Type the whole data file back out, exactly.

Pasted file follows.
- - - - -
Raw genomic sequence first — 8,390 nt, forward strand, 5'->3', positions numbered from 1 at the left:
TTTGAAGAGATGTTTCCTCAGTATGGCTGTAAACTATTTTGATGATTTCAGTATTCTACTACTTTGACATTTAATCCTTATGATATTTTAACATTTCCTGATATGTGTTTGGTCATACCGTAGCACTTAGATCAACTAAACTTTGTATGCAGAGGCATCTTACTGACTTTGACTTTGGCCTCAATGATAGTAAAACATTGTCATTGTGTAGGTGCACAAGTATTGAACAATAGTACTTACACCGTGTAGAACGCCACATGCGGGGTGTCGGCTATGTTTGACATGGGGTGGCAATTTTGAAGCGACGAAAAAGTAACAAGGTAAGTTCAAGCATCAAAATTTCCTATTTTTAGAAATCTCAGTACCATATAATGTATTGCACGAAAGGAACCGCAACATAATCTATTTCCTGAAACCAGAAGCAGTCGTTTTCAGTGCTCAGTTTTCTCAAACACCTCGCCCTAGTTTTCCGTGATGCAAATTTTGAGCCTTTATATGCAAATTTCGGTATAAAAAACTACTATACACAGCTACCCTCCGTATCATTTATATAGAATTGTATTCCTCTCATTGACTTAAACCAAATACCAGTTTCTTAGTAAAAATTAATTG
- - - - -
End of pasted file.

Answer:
Raw genomic sequence first — 8,390 nt, forward strand, 5'->3', positions numbered from 1 at the left:
TTTGAAGAGATGTTTCCTCAGTATGGCTGTAAACTATTTTGATGATTTCAGTATTCTACTACTTTGACATTTAATCCTTATGATATTTTAACATTTCCTGATATGTGTTTGGTCATACCGTAGCACTTAGATCAACTAAACTTTGTATGCAGAGGCATCTTACTGACTTTGACTTTGGCCTCAATGATAGTAAAACATTGTCATTGTGTAGGTGCACAAGTATTGAACAATAGTACTTACACCGTGTAGAACGCCACATGCGGGGTGTCGGCTATGTTTGACATGGGGTGGCAATTTTGAAGCGACGAAAAAGTAACAAGGTAAGTTCAAGCATCAAAATTTCCTATTTTTAGAAATCTCAGTACCATATAATGTATTGCACGAAAGGAACCGCAACATAATCTATTTCCTGAAACCAGAAGCAGTCGTTTTCAGTGCTCAGTTTTCTCAAACACCTCGCCCTAGTTTTCCGTGATGCAAATTTTGAGCCTTTATATGCAAATTTCGGTATAAAAAACTACTATACACAGCTACCCTCCGTATCATTTATATAGAATTGTATTCCTCTCATTGACTTAAACCAAATACCAGTTTCTTAGTAAAAATTAATTG